All I want for Christmas are whitey tighties
Or at least you will once you hear how sustainable Hanes is.
The go-to brand for everyday basics reported through the CDP that their water management score is above average across all Fortune 500 companies. Not too shabby (although your whitey tighties probably are).
Hanes’ scores are notable because, uniquely for apparel, Hanes owns most of their supply chain — meaning Hanes could own the land on which cotton of your T-shirt is grown, all the way up to selling the clothing they’ve made from that cotton.
But, we’re guessing you’ve never heard of a Hanes store, primarily because the brand only sells in bulk to retailers (Target, for instance).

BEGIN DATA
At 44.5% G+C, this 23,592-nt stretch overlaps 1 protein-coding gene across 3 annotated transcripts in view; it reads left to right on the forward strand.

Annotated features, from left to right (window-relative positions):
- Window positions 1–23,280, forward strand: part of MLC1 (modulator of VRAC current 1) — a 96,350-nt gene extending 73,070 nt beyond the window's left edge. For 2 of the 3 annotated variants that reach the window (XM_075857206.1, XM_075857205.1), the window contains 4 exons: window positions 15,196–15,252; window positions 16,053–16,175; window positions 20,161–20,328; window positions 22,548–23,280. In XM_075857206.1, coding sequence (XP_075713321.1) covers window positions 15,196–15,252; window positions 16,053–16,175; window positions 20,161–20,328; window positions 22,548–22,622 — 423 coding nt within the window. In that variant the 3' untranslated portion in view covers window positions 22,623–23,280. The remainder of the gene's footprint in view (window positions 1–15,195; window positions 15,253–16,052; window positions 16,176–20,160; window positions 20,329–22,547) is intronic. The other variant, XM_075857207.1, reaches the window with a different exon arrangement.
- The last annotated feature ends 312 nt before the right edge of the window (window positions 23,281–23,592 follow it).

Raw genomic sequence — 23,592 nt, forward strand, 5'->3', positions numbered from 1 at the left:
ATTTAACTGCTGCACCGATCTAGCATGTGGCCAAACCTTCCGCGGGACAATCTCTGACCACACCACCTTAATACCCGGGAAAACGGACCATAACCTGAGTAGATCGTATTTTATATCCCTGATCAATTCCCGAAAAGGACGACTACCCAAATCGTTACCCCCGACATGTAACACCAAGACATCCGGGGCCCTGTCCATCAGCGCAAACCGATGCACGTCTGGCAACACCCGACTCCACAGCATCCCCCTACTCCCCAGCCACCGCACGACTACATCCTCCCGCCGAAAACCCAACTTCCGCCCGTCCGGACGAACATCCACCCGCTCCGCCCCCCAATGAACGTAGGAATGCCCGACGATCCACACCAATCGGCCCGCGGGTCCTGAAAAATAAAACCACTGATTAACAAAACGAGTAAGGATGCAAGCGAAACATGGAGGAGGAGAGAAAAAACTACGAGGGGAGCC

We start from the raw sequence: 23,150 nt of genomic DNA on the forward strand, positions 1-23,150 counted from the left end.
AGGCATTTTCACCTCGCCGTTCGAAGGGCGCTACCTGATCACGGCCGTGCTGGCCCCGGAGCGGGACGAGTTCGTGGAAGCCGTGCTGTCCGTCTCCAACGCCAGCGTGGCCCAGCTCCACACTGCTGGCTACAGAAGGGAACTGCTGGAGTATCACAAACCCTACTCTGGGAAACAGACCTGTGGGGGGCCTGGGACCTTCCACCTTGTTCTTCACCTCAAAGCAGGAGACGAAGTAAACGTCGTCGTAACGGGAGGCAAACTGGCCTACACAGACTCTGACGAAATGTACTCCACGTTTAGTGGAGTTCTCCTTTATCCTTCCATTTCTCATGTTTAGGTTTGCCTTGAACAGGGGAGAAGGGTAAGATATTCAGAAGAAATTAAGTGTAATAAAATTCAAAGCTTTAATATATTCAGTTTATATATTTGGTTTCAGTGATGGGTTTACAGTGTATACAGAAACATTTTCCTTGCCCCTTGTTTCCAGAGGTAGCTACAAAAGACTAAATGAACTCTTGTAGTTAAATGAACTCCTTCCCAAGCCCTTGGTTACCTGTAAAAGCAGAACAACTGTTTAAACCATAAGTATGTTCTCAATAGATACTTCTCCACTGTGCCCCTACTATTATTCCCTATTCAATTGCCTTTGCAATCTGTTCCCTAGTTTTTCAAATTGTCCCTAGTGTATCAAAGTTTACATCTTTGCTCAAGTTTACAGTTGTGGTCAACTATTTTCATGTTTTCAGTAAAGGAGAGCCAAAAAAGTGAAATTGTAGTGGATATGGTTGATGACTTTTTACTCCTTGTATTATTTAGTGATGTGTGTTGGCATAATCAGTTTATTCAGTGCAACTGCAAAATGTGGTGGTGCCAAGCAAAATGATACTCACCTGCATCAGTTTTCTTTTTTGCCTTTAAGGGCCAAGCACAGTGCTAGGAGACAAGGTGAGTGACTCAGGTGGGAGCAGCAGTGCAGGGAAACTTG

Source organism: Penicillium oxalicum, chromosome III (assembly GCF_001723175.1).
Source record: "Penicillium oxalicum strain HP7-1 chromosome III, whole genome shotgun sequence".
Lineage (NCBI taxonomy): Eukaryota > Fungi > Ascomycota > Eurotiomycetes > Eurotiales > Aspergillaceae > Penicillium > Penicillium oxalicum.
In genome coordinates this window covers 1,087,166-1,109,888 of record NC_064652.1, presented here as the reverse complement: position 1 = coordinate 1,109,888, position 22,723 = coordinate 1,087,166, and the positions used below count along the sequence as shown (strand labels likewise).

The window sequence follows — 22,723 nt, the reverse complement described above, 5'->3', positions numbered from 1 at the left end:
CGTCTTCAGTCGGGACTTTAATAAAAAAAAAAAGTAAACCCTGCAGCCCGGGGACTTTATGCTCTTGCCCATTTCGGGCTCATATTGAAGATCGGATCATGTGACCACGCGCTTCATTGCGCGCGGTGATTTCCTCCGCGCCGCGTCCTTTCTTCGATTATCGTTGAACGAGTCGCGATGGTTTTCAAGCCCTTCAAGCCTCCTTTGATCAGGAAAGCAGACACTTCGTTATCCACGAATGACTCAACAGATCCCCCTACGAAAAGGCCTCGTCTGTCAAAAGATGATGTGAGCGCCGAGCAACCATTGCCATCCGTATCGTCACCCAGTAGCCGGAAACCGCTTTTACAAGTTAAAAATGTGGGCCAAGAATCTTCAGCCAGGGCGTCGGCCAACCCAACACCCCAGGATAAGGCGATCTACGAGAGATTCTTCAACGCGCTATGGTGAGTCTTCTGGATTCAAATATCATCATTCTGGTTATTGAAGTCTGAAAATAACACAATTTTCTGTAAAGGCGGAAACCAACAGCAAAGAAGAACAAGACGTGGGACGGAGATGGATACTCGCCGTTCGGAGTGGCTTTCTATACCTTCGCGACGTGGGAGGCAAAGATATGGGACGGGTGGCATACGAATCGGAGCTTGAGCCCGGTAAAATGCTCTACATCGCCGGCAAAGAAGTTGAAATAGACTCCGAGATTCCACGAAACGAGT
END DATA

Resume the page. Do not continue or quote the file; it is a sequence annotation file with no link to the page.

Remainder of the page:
Anyway, the sustainability of an entire supply chain is impressive due to the all the logistics and coordination that goes into it. Like… people have entire careers in supply chain management.
Making clothes is super thirsty
A single cotton shirt takes 659 gallons of water.
A pair of jeans?
2,108 gallons of water.
Most of us are aware of our carbon footprints. But what we don’t think about as much is our water footprint: how much water is used in the things we use and buy.
Clothes are one of the most water intensive items we can purchase (particularly cotton), and Hanes has successfully reduced their amount of water used per manufactured pound of clothing.
They’ve saved the equivalent of 1,777 Olympic sized pools of water.
That’s just about the most fabulous thing we’ve ever heard.